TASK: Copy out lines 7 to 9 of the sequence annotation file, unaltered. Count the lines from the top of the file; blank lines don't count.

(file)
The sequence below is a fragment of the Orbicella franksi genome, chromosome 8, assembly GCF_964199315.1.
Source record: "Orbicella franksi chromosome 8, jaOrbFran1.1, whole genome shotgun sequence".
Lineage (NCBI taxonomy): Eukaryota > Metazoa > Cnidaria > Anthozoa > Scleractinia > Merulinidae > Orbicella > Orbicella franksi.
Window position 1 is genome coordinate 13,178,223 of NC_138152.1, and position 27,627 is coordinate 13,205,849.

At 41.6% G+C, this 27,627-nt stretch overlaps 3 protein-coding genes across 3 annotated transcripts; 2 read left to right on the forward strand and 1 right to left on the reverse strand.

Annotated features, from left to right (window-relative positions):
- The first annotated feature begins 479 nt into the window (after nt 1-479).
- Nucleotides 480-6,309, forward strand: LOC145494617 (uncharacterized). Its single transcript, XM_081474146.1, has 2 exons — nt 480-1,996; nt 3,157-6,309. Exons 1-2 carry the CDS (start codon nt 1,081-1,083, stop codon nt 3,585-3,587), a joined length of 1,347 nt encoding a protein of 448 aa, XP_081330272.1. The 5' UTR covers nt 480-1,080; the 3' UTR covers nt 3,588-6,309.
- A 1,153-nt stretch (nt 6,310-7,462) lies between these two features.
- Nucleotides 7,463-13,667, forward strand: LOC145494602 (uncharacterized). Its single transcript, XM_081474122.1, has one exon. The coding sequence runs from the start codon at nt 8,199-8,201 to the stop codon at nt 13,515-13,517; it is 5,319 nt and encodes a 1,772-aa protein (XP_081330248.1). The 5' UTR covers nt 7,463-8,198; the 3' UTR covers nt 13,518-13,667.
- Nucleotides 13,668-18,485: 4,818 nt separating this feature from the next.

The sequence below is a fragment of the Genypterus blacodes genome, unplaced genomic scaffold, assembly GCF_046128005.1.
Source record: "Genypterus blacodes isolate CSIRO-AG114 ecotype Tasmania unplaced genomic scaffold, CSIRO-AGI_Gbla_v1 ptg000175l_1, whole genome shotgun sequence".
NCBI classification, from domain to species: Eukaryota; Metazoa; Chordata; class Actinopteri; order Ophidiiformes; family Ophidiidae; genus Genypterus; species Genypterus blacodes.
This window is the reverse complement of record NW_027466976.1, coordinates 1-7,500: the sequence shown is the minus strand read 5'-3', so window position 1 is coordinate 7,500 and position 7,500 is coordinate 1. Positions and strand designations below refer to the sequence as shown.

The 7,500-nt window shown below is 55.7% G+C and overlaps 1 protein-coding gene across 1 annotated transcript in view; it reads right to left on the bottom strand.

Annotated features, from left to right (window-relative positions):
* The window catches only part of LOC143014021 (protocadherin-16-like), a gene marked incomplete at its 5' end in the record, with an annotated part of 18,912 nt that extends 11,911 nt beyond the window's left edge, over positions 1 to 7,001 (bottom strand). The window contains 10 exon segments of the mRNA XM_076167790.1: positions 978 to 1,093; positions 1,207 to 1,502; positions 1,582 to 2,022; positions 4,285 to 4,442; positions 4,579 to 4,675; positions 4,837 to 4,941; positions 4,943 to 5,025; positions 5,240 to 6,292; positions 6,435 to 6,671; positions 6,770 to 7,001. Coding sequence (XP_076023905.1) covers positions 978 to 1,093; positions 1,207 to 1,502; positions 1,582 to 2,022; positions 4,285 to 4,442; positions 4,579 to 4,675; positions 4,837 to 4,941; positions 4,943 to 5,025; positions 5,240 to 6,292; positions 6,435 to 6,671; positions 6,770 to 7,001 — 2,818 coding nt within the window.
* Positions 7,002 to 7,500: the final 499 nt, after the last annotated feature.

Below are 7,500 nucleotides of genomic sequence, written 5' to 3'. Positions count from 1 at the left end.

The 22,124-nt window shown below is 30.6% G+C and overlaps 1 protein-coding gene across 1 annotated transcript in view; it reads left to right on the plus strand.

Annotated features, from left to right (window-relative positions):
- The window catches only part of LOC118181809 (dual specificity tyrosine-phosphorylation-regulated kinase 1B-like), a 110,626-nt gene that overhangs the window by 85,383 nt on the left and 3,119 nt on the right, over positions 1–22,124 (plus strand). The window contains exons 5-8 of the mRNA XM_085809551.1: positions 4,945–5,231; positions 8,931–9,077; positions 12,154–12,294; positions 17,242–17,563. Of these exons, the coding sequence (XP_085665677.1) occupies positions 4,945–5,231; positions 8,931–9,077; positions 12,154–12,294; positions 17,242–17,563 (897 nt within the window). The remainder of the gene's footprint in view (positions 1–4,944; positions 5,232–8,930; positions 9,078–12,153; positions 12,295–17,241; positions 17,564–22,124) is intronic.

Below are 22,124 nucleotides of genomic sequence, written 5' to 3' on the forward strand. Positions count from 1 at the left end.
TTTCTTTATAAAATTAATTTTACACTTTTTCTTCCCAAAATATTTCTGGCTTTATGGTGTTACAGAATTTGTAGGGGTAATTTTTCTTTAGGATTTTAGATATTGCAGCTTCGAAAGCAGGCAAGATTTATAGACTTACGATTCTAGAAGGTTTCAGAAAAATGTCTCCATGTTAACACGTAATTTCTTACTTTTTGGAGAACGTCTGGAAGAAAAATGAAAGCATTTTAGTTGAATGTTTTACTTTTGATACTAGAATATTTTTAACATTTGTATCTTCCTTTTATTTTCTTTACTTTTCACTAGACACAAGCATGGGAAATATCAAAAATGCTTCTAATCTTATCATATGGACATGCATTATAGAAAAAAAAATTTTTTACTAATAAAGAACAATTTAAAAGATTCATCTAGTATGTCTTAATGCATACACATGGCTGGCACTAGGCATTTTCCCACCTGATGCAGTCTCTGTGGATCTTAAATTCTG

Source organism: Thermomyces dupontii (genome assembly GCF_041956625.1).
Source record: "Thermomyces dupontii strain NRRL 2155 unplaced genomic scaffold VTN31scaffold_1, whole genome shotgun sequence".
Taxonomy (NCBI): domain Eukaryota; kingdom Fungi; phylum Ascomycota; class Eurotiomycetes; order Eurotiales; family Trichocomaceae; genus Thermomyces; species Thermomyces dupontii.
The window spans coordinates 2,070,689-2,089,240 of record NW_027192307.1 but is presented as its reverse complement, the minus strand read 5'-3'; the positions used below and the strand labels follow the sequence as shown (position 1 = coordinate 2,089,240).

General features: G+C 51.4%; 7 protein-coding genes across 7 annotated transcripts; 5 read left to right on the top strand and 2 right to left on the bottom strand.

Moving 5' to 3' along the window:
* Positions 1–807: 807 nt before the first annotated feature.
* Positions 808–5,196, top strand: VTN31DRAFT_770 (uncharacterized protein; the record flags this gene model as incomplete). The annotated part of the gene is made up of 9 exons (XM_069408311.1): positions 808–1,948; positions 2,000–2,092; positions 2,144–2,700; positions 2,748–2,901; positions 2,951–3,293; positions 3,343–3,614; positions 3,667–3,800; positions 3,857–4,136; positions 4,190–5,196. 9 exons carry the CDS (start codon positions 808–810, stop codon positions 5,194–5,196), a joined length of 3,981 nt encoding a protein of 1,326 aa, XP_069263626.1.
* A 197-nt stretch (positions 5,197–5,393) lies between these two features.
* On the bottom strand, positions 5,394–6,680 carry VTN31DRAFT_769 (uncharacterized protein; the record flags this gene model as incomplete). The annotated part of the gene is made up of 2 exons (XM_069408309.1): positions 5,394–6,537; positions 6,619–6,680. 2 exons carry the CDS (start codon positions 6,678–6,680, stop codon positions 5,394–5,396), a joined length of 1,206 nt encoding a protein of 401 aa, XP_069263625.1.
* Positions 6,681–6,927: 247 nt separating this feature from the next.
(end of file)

- The first annotated feature begins 479 nt into the window (after nt 1-479).
- Nucleotides 480-6,309, forward strand: LOC145494617 (uncharacterized). Its single transcript, XM_081474146.1, has 2 exons — nt 480-1,996; nt 3,157-6,309. Exons 1-2 carry the CDS (start codon nt 1,081-1,083, stop codon nt 3,585-3,587), a joined length of 1,347 nt encoding a protein of 448 aa, XP_081330272.1. The 5' UTR covers nt 480-1,080; the 3' UTR covers nt 3,588-6,309.
- A 1,153-nt stretch (nt 6,310-7,462) lies between these two features.